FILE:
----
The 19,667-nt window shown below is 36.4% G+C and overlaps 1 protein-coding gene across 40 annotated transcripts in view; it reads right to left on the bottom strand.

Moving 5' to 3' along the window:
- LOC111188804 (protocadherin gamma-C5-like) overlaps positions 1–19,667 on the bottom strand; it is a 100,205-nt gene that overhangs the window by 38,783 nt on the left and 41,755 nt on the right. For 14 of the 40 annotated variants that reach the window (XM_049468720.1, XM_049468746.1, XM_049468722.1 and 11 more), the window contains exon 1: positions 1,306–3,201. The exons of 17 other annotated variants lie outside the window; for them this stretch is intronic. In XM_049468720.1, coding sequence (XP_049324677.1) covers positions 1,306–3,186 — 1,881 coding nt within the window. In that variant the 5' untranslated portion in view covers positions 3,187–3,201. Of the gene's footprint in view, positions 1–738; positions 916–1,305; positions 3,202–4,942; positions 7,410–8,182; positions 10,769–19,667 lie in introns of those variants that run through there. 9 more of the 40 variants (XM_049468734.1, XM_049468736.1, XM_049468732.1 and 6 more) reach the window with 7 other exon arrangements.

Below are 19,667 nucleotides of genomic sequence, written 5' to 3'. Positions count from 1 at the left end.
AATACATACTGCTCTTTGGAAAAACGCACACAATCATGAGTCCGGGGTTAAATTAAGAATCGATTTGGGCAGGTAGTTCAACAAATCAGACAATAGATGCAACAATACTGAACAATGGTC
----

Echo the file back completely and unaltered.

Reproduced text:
The 19,667-nt window shown below is 36.4% G+C and overlaps 1 protein-coding gene across 40 annotated transcripts in view; it reads right to left on the bottom strand.

Moving 5' to 3' along the window:
- LOC111188804 (protocadherin gamma-C5-like) overlaps positions 1–19,667 on the bottom strand; it is a 100,205-nt gene that overhangs the window by 38,783 nt on the left and 41,755 nt on the right. For 14 of the 40 annotated variants that reach the window (XM_049468720.1, XM_049468746.1, XM_049468722.1 and 11 more), the window contains exon 1: positions 1,306–3,201. The exons of 17 other annotated variants lie outside the window; for them this stretch is intronic. In XM_049468720.1, coding sequence (XP_049324677.1) covers positions 1,306–3,186 — 1,881 coding nt within the window. In that variant the 5' untranslated portion in view covers positions 3,187–3,201. Of the gene's footprint in view, positions 1–738; positions 916–1,305; positions 3,202–4,942; positions 7,410–8,182; positions 10,769–19,667 lie in introns of those variants that run through there. 9 more of the 40 variants (XM_049468734.1, XM_049468736.1, XM_049468732.1 and 6 more) reach the window with 7 other exon arrangements.

Below are 19,667 nucleotides of genomic sequence, written 5' to 3'. Positions count from 1 at the left end.
AATACATACTGCTCTTTGGAAAAACGCACACAATCATGAGTCCGGGGTTAAATTAAGAATCGATTTGGGCAGGTAGTTCAACAAATCAGACAATAGATGCAACAATACTGAACAATGGTC